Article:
They Protect Small Businesses
Andrew P. Botti is a lawyer at the McLane Law Firm and the former chairman of the Smaller Business Association of New England.
JUNE 10, 2014
Noncompete agreements are integral legal mechanisms for small businesses, which must protect their intellectual property and confidential information to stay afloat.
In Massachusetts, noncompetes have been recognized and enforced for this very reason for over a century. But Gov. Deval Patrick has proposed legislation that would mostly ban them.
These recent efforts to reverse long-recognized law – under the assumption that noncompetes hinder start-up activity – are entirely misplaced. For one thing, the greater Boston area has some of the highest-density concentrations of start-ups in America, according to a 2013 report
by the Kauffman Foundation.
And that success owes a good deal to noncompetes.
In Massachusetts, businesses with 19 or fewer employees comprise nearly 86 percent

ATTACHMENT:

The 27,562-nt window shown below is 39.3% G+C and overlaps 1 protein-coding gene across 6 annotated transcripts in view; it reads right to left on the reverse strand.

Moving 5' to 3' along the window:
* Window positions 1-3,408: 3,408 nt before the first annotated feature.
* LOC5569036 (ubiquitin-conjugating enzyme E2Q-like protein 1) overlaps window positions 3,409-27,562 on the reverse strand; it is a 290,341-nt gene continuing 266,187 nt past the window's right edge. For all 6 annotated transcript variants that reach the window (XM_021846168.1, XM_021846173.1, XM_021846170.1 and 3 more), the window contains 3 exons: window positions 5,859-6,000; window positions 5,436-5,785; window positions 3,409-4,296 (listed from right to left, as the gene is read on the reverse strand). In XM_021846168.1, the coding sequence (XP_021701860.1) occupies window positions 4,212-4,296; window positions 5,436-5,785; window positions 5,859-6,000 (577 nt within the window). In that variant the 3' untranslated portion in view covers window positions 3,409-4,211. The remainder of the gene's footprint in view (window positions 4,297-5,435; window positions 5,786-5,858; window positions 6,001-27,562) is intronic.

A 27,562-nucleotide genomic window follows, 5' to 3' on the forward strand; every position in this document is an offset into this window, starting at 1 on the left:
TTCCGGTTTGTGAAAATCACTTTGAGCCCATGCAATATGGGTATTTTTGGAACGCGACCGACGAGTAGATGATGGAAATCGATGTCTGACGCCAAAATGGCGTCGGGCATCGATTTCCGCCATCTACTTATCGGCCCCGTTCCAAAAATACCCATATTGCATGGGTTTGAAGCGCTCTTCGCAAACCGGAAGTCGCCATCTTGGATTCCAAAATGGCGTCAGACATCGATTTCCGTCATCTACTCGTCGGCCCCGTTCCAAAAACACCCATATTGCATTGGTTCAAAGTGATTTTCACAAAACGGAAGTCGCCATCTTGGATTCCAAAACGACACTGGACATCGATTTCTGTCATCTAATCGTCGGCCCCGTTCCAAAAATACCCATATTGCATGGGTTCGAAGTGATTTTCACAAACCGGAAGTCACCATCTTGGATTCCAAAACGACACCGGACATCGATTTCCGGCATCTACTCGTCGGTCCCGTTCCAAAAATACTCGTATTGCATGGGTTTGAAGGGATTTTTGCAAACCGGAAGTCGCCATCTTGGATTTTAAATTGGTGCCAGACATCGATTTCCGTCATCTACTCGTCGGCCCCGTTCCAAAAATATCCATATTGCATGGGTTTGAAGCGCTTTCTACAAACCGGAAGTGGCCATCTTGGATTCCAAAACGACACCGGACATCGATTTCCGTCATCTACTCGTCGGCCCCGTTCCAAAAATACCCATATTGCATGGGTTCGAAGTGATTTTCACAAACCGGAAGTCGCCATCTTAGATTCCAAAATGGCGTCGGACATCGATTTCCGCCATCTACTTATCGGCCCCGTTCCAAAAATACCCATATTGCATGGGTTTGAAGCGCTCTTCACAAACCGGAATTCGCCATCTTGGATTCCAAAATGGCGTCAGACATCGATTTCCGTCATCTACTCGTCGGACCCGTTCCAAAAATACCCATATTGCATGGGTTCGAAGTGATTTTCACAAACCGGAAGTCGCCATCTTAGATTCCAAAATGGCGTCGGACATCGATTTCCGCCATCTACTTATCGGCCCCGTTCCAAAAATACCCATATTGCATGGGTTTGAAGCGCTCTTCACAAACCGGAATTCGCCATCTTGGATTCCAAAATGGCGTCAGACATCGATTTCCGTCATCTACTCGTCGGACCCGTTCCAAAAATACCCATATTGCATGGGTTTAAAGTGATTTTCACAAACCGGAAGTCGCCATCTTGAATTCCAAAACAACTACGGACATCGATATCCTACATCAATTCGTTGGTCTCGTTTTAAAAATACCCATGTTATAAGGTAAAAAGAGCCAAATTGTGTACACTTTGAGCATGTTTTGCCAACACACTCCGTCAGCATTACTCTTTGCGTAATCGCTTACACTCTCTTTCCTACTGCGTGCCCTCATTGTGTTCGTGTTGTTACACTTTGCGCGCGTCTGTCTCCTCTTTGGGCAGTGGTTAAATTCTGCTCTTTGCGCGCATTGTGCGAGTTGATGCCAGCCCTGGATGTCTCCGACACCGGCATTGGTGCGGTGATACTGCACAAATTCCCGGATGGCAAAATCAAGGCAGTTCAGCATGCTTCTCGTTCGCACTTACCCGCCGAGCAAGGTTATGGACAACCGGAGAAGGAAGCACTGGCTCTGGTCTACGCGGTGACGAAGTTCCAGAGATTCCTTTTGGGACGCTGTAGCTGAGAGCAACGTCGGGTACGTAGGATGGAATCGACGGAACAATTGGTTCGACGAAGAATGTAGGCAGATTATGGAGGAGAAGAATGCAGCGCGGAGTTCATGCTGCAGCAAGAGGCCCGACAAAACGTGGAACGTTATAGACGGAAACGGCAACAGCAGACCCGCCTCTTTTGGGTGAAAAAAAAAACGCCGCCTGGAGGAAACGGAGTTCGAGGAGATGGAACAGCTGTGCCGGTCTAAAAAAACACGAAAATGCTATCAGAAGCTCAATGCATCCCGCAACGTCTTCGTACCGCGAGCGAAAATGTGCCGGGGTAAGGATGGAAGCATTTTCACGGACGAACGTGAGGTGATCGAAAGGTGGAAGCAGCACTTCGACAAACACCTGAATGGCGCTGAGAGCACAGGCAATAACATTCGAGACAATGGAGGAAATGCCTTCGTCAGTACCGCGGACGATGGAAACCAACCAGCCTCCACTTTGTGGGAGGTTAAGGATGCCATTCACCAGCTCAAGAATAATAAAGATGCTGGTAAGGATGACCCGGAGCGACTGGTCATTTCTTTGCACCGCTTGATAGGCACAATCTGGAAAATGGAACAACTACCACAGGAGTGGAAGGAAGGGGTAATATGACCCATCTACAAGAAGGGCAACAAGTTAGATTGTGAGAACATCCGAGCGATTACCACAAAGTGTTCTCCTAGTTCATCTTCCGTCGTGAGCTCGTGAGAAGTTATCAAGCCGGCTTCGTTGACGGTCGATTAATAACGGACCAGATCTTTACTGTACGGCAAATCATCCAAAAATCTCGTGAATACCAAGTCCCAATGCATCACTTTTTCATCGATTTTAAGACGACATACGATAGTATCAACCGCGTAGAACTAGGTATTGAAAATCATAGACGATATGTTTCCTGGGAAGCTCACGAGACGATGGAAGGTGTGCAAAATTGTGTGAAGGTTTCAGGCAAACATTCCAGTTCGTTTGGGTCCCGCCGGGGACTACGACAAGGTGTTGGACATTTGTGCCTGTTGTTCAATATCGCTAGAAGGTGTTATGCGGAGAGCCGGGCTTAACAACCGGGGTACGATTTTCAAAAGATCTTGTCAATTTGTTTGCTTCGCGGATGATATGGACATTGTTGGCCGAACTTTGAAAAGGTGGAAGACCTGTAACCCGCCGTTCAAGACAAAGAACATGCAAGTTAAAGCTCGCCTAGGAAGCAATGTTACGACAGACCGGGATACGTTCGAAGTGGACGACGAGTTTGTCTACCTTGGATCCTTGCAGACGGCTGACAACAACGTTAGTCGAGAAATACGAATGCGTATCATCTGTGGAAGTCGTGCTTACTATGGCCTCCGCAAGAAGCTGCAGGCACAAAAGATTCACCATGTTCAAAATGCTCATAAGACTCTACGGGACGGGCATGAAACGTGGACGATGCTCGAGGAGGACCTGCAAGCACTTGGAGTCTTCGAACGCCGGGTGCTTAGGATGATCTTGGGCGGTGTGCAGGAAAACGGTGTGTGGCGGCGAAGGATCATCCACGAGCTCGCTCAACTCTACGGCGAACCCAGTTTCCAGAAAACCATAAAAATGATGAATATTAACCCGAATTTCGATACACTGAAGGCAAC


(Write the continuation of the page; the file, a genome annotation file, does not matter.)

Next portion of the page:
of all companies. These smaller businesses often require their employees to wear many hats. Consequently, employees are by necessity exposed to, and knowledgeable of, a wide variety of trade secrets and other proprietary information. It would be prohibitive for companies to invest in this kind of proprietary information without the ability to protect it from employees that leave, especially in cases where the lifeblood of a whole business consists of one or two products developed at a high cost.
Small-business owners are sometimes compelled to mortgage their own assets and provide personal guarantees for the loans they take to cover their start-up costs. Why would they continue to do so if unscrupulous employees could simply walk off and exploit the end result of years of development efforts? The cases are legion where just such attempts have been made by ex-employees either working alone or in concert with new competing employers.
This is not to say that employees should be deprived of their individual rights. Under the prevailing law, noncompete agreements receive strict scrutiny. The Massachusetts judiciary retains the power under equity principles to reform such agreements when circumstances indicate that they may be impractical or unfair.
To read this article on the New York Times, please click here.
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